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Rotary encoders are commonly used to measure belt speed in conveyor applications including synchronizing conveyors to pick-and-place operations and synchronizing the operation of multiple conveyor belts to one another. Rotary encoders are also used to track linear distance of an item traveling on a conveyor after a check-weigher or x-ray so that it can be removed from the line by a rejecting mechanism.
There are three methods for measuring the speed of a conveyor belt:
The indirect measurement method involves monitoring the shaft of the motor driving the conveyor belt. The encoder should be mounted directly to the motor shaft. It will output either a pulse stream (for an incremental encoder) or a digital word (for an absolute encoder) that corresponds to the displacement of the motor shaft.
To convert from encoder output, it is necessary to physically measure the amount of travel introduced by one rotation of the motor. For a constant travel L, the drive can calculate speed s in feet per second by:
where fp is pulse frequency in hertz.
The drawback to this approach is that it does not consider mechanical slop that may be introduced by the coupling, gearbox, belt slip, etc. This also brings up an important point: the mechanical performance of the conveyor belt and the speed resolution of the motor are the limiting factors in maintaining consistent speed with a conveyor belt. All an encoder can do is report. The resolution needs to be high enough that it the encoder can accurately report the change in position that gets converted to speed. Specifying an encoder with resolution above that will not improve system performance and may even lead to an erroneous reading.
Depending on access to the motor, it might be easier to mount the encoder on the roller shaft.
In this case, the drive converts the encoder output to linear speed s in feet per second as follows:
where fp is pulse frequency in hertz, R is resolution in pulses per revolution. Linear speed s is given by:
where D is diameter of the roller in inches.
Although more accurate than a motor-mounted encoder, this approach still suffers from mechanical error introduced by belt slip, etc.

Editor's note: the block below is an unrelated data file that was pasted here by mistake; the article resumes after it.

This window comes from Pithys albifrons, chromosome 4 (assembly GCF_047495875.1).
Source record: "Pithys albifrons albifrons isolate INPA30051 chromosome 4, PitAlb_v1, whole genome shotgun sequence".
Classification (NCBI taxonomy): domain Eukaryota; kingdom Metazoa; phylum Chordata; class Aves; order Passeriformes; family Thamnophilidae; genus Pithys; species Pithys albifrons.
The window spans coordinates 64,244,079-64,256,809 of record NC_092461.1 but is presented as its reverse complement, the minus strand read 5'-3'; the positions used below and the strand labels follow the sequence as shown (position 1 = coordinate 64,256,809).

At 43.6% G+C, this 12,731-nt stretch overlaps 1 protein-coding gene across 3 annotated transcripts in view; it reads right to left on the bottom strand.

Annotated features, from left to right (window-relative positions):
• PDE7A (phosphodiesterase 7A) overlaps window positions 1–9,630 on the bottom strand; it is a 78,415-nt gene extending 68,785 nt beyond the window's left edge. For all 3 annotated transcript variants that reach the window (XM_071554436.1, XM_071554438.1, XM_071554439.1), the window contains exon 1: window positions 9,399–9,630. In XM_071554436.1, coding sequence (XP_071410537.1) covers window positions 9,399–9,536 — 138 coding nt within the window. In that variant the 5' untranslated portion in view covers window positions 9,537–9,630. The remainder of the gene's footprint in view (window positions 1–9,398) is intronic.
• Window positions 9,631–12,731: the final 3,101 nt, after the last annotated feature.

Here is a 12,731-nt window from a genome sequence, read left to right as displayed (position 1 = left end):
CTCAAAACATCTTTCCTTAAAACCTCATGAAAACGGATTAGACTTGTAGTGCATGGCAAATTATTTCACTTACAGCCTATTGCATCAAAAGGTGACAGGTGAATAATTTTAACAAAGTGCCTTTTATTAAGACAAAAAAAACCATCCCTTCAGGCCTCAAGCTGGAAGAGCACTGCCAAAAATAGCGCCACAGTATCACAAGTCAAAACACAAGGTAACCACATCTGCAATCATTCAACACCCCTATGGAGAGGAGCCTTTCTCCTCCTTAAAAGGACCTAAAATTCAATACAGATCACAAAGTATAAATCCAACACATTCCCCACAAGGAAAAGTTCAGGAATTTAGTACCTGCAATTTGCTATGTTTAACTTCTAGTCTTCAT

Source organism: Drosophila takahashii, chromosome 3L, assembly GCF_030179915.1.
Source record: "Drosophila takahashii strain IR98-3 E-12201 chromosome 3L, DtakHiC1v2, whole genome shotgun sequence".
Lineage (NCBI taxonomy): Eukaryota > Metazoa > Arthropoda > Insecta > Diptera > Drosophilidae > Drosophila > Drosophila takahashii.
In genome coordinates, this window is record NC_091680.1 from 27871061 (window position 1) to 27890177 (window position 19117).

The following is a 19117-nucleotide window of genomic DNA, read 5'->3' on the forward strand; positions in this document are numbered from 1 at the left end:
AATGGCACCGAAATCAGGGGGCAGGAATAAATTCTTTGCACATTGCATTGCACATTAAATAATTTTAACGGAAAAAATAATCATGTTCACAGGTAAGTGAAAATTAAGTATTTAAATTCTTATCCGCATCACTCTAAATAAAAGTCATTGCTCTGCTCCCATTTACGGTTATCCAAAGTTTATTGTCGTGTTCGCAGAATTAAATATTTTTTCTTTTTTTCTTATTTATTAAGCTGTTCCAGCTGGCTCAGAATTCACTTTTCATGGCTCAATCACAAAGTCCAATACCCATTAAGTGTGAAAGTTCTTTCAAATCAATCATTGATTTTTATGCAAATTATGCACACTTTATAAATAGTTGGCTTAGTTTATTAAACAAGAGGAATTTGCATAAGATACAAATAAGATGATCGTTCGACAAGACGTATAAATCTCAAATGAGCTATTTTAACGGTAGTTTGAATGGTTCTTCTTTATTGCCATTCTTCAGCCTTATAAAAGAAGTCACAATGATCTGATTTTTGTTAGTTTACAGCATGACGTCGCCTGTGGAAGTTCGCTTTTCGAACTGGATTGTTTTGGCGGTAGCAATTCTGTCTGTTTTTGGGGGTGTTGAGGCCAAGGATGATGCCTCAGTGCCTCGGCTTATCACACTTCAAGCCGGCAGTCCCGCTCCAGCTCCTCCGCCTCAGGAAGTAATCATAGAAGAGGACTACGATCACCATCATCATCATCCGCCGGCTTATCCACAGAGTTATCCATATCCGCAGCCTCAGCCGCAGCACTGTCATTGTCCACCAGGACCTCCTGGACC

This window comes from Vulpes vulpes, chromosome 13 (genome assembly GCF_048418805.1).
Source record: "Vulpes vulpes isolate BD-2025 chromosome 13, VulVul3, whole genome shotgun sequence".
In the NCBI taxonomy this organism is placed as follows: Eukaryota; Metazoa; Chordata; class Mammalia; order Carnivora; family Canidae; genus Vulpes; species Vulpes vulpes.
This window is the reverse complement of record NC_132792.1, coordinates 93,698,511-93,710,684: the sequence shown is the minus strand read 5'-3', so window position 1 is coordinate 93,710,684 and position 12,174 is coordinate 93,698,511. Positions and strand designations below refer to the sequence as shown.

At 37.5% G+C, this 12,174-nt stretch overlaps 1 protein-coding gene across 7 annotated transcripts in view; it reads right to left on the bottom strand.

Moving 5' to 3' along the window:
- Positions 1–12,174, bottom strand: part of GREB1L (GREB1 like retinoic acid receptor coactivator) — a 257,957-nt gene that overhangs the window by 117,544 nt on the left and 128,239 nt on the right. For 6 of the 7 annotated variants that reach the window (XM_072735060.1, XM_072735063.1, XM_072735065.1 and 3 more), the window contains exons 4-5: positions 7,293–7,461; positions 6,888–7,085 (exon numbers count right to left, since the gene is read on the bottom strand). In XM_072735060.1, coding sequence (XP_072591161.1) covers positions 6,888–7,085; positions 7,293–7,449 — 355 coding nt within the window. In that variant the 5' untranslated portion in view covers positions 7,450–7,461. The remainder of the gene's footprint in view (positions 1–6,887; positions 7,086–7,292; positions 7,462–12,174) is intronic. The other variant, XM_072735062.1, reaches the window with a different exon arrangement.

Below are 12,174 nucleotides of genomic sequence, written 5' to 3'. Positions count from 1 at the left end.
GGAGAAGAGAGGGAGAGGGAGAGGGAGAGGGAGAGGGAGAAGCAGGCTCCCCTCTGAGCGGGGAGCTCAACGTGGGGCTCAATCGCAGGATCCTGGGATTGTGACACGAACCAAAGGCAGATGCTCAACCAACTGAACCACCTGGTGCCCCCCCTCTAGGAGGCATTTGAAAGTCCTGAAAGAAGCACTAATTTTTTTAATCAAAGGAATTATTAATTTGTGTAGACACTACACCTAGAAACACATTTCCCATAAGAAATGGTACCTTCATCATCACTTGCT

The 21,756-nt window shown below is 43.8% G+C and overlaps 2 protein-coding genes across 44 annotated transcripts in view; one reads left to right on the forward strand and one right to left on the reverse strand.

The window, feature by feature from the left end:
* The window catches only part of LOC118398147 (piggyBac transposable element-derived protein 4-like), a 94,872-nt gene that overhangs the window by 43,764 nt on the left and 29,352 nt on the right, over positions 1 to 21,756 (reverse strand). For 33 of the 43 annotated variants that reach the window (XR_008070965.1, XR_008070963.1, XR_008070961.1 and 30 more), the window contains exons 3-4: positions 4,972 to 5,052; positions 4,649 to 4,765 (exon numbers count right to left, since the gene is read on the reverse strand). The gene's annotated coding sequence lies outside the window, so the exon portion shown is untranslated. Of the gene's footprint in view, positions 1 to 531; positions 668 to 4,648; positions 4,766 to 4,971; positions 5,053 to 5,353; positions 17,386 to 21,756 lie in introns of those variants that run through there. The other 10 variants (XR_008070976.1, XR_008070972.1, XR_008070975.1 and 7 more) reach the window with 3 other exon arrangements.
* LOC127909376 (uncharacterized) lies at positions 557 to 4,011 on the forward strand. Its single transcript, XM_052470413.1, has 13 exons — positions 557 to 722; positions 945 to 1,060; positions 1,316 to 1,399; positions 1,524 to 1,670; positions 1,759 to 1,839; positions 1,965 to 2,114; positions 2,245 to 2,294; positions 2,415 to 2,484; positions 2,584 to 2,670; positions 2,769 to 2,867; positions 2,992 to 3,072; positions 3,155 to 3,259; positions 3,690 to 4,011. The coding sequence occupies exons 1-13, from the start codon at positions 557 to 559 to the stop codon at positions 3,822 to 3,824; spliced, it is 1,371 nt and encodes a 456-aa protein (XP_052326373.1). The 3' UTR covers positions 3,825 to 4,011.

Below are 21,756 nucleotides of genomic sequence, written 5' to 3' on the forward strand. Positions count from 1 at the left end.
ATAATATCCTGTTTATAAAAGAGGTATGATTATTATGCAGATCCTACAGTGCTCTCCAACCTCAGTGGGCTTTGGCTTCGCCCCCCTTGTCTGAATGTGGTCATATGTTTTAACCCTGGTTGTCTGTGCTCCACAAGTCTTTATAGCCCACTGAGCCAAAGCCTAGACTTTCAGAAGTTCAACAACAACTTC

The third way to monitor conveyor speed is to attach an encoder to an encoder measuring wheel that rides on the surface of the belt or one of the rollers if the belt itself is crowded with product. Typically, these wheels are 1 foot in circumference, which makes an easy conversion from RPM to linear speed in feet per minute.
It is important to remember that a follower wheel is a mechanical assembly and can degrade accuracy. Error sources include misalignment and slippage between the wheels and the surface being measured. Applying preload helps prevent that slip but increases bearing wear. Finally, the follower wheel itself can wear, particularly in the case of misalignment. To address this problem, some encoder measuring wheels feature dual O-rings on the circumference that can be replaced when necessary, extending the lifetime of the wheel itself. And remember, the follower wheel, not the performance of the encoder, is the limiting error source.
Synchronizing the speed of one conveyor belt with another requires multiple encoders and a master-slave architecture. The motor has an encoder mounted to the shaft as described above. The slave conveyor has an encoder mounted to a shaft originating from a set of rollers on the secondary conveyor. Both encoders are wired back to the controller.
The assembly on the slave controller is purely a feedback system. With that input, the controller can monitor any speed differential between the primary conveyor belt and the secondary conveyor belt. Any time that difference exceeds tolerance, the controller can command the drive to speed up the motor until the speed of the primary belt matches that of the secondary belt.